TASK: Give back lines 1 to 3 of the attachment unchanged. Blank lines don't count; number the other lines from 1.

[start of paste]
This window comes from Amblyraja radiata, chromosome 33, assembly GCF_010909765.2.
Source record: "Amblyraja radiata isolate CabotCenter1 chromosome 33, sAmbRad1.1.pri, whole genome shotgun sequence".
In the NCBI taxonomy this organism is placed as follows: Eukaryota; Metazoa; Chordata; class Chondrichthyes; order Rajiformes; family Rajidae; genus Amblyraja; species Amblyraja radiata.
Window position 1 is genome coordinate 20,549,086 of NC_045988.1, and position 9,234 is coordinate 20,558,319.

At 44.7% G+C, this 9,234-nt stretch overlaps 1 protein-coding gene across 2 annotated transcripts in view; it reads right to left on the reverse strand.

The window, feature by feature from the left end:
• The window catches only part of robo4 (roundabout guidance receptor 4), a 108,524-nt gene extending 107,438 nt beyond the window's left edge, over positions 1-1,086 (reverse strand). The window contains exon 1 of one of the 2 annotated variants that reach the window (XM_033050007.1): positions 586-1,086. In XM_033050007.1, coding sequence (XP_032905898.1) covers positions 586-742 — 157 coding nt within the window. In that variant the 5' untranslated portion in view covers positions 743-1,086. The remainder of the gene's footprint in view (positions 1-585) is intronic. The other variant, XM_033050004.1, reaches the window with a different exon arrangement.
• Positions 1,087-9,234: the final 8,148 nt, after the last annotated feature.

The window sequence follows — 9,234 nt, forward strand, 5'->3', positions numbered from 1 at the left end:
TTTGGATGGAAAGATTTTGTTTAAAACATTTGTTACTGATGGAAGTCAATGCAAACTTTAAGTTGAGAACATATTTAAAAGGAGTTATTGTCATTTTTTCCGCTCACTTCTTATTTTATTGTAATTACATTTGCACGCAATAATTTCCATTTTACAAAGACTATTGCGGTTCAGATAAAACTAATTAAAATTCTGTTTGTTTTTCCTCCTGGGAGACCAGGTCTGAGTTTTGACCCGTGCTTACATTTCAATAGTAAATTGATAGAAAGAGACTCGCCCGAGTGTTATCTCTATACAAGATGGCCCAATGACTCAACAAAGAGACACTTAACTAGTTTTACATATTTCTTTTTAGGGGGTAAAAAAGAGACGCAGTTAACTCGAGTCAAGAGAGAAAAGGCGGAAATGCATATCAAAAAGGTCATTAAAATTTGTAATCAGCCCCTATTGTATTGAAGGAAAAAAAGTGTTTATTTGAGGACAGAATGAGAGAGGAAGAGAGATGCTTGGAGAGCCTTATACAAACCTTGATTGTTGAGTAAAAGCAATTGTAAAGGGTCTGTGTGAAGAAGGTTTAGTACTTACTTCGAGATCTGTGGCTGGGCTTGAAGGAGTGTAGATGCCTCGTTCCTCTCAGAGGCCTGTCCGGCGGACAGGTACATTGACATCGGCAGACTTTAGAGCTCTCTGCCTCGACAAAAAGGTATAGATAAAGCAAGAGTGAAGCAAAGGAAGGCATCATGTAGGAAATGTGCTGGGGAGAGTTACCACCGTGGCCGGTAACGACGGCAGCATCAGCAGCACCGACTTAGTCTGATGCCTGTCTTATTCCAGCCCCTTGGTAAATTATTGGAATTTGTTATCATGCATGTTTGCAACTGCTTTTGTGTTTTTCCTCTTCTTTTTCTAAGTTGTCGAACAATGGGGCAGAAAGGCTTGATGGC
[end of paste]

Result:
This window comes from Amblyraja radiata, chromosome 33, assembly GCF_010909765.2.
Source record: "Amblyraja radiata isolate CabotCenter1 chromosome 33, sAmbRad1.1.pri, whole genome shotgun sequence".
In the NCBI taxonomy this organism is placed as follows: Eukaryota; Metazoa; Chordata; class Chondrichthyes; order Rajiformes; family Rajidae; genus Amblyraja; species Amblyraja radiata.